President Dr. Mokgweetsi Masisi has promised that the time to tell the nation the whole truth pertaining to the standoff between his government and his predecessor Lt. Gen. Dr. Ian Khama will come and “is not too far”.
Masisi was responding to a question on Tuesday evening during a press conference he addressed at the airport on his return from the African Union general assembly that was held in Addis Ababa, Ethiopia. Masisi was asked whether it was by design or a coincidence that Carter Morupisi, the permanent secretary to the president engages in a heated exchage of words with Khama every time Masisi is out of the country. To this, Masisi said he has just arrived and has not heard of anything during his absence about Morupisi and Khama exchanging heated words.
But then he added: “But you know to address the issue more broadly, time will come, and it is not too far where we need to settle all this. “Settling it is just telling the whole truth and nothing else but the truth and sharing with you the public of Botswana the whole truth so that we can decide on who is and what you know”. Among some of the biggest challenges he said is the interpretation of the law of the benefits given to retired presidents. For example, what the Act means when it says that a former president is entitled to use air transportation on a case by case basis as approved by the president.
“We need help with that. I will tell you what I interpret that to mean as president and others can interpret it in other ways and everything else will follow. “Le gone ga go tsewa ga di maids can be fully explained in a non-emotional manner so that we can finish with all those things and get on the business of finding jobs for you and other citizens. That should be what we are concerned about”.
African Peer Review Mechanism
As to what informed Botswana’s accession to the African Peer Review Mechanism (APRM) which former President Festus Mogae had been against - Masisi said he could not answer for Mogae because at that time he was not even in government.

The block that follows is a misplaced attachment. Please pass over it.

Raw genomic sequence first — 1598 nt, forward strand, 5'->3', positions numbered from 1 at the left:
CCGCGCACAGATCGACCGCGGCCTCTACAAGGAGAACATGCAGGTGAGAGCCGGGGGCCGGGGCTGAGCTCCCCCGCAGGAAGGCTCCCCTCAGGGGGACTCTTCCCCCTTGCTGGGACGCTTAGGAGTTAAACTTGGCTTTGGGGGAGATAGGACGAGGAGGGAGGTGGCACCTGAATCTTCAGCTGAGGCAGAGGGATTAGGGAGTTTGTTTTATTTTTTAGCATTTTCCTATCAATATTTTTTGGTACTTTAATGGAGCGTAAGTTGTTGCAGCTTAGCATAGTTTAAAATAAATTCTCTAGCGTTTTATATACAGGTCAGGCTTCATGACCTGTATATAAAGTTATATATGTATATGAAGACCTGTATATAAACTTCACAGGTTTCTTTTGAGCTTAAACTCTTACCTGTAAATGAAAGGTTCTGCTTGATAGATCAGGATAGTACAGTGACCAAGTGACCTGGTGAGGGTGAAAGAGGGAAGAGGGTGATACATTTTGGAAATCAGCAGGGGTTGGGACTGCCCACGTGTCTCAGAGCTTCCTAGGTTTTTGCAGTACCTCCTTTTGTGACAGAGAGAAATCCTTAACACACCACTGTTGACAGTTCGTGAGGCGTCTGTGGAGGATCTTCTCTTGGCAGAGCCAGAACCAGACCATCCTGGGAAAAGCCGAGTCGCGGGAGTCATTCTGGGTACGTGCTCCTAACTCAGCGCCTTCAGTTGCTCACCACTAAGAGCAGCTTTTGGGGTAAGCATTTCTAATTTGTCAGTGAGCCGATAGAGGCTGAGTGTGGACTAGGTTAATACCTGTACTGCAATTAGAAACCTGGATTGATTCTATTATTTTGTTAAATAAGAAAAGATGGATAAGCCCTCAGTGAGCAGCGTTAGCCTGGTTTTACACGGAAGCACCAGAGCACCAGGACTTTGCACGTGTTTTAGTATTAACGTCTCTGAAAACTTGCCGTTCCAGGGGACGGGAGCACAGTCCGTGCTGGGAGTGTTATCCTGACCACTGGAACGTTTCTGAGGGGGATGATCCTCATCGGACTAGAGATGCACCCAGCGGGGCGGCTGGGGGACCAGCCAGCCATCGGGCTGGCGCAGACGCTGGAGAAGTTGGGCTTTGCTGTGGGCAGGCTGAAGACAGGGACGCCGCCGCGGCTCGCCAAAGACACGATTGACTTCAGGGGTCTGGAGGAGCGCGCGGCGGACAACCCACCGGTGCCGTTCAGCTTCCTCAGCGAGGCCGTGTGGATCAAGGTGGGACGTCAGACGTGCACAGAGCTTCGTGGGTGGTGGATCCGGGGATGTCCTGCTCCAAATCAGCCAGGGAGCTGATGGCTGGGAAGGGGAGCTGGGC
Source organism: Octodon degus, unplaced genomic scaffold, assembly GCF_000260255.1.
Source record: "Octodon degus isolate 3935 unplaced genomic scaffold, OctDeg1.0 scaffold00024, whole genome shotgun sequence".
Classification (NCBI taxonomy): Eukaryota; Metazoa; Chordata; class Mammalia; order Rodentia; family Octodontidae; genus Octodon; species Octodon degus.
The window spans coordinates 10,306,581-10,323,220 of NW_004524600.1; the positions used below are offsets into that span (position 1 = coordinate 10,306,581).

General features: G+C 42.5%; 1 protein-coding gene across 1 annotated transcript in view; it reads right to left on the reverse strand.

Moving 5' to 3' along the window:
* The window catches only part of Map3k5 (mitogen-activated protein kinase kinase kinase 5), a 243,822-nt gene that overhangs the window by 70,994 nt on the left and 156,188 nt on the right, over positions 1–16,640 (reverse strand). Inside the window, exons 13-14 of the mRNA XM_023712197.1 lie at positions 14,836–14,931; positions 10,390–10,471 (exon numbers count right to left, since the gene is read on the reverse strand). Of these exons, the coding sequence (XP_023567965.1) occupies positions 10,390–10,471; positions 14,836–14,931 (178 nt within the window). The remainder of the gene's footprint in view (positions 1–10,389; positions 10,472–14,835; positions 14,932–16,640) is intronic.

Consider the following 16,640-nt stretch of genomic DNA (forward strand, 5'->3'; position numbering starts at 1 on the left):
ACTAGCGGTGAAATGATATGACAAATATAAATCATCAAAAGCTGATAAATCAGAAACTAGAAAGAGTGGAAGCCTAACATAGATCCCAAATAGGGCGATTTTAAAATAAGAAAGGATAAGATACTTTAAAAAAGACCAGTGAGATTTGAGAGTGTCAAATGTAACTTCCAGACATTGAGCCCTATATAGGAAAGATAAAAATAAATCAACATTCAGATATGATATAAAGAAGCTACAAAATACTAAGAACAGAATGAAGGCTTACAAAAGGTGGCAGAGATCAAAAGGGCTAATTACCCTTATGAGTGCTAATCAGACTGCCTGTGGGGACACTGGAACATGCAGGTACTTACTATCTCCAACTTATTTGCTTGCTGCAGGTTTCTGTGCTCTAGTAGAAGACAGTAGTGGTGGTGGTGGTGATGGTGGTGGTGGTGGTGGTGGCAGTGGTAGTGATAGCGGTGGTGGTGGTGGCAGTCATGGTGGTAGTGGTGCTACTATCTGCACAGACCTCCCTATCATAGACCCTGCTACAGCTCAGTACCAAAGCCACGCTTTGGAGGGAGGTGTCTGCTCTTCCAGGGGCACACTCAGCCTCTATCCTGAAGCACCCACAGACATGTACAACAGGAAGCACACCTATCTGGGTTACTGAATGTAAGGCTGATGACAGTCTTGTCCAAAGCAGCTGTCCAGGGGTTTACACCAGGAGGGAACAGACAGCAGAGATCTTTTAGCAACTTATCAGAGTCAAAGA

However, he said his government was motivated by the fact that Botswana’s record as demonstrated by the indicators and public pledges of commitment to good governance “had no parallel in Africa”. He emphasised that Botswana is a member of the African Union and that the African Peer Review Mechanism offers members an opportunity to share their developmental challenges and opportunities and to be reviewed by peers.
“I do not see why if we are a responsible government and member of the AU, we cannot offer that of ourselves. It should be mutually beneficial of-course there maybe teething problems, but you do not let the problems of the strategy deny you the opportunity of exploring that opportunity”. He said by so doing Botswana is also helping to develop Africa just as Africa is helping to develop us. “There are some extremely good people in countries that we may assume to be far less privileged than our own, extremely smart people. So Botswana must be open to become part of the continent,” Dr. Masisi said.
AU and SADC
On Zimbabwe Dr. Masisi said the AU and SADC are not trying to interfere in Zimbabwe but are trying to give support to the country to be orderly and peaceful. But in order to do so, he said one needs to fully appreciate the historical dynamics of Zimbabwe. “It is a very complex situation in Zimbabwe, it is not easy and the call that we made which is the view of Botswana as, difficult as it might be, is that there must be a full respect for the rule of law, there must be a commitment to peace, commitment to protecting the rights (of citizens) as enshrined in Zimbabwe constitution”.
He said they engaged President Emerson Mnangagwa in Addis Ababa and that he gave them a progress report of the loss of lives; destruction of property; rape; beatings and shootings that happened during the protests in Zimbabwe.
He said they took comfort in Mnangagwa’s assurance that his government had enlisted faith-based organisations to receive reports of rape, beating and shooting allegedly committed by police and monitor them.
Lift sanctions on Zimbabwe
Masisi said that SADC was preparing a communiqué, which Botswana fully ascribes to, urging the rest of the world to lift sanctions on Zimbabwe. “If you are denied access to credit, participation in the finance system of the world, it is extremely difficult to operate a model economy.
“You cannot pay for your imports. You would not have ability to trade with others in a manner that brings confidence to them. You will not be able to pay, to buy machinery, technology and then hold them to account as all of us are responsible for our behaviours. “It is only fair for Zimbabwe that sanctions get lifted and I support that entirely because a prosperous and stable Zimbabwe is good for Botswana, because we too get affected”.
Dr. Masisi recalled that in the past Botswana citizens sent their children to study in Zimbabwean schools at very affordable prices. “We got extremely good education that is good for us, that is trading education, but you know because of the hardships, those are limited, you cannot do it as easily as before,” he said.